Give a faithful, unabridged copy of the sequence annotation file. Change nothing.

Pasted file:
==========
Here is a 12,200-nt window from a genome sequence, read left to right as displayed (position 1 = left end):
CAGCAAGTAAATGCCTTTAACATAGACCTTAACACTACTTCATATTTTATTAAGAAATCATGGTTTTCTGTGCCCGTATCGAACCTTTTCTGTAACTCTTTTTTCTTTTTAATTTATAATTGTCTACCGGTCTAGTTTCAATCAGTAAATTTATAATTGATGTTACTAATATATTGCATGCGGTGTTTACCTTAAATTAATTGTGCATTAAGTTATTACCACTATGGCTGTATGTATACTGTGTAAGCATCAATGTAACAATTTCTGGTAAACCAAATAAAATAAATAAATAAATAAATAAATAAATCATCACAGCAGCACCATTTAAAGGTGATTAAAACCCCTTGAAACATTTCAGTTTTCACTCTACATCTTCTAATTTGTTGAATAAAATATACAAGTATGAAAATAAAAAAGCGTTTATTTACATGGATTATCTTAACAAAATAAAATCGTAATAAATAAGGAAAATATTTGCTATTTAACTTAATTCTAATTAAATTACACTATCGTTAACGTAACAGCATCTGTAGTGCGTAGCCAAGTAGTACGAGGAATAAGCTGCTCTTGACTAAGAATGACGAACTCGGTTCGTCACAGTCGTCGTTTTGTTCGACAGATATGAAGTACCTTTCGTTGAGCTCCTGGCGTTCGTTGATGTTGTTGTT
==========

Here is a 12,200-nt window from a genome sequence, read left to right as displayed (position 1 = left end):
CAGCAAGTAAATGCCTTTAACATAGACCTTAACACTACTTCATATTTTATTAAGAAATCATGGTTTTCTGTGCCCGTATCGAACCTTTTCTGTAACTCTTTTTTCTTTTTAATTTATAATTGTCTACCGGTCTAGTTTCAATCAGTAAATTTATAATTGATGTTACTAATATATTGCATGCGGTGTTTACCTTAAATTAATTGTGCATTAAGTTATTACCACTATGGCTGTATGTATACTGTGTAAGCATCAATGTAACAATTTCTGGTAAACCAAATAAAATAAATAAATAAATAAATAAATAAATCATCACAGCAGCACCATTTAAAGGTGATTAAAACCCCTTGAAACATTTCAGTTTTCACTCTACATCTTCTAATTTGTTGAATAAAATATACAAGTATGAAAATAAAAAAGCGTTTATTTACATGGATTATCTTAACAAAATAAAATCGTAATAAATAAGGAAAATATTTGCTATTTAACTTAATTCTAATTAAATTACACTATCGTTAACGTAACAGCATCTGTAGTGCGTAGCCAAGTAGTACGAGGAATAAGCTGCTCTTGACTAAGAATGACGAACTCGGTTCGTCACAGTCGTCGTTTTGTTCGACAGATATGAAGTACCTTTCGTTGAGCTCCTGGCGTTCGTTGATGTTGTTGTT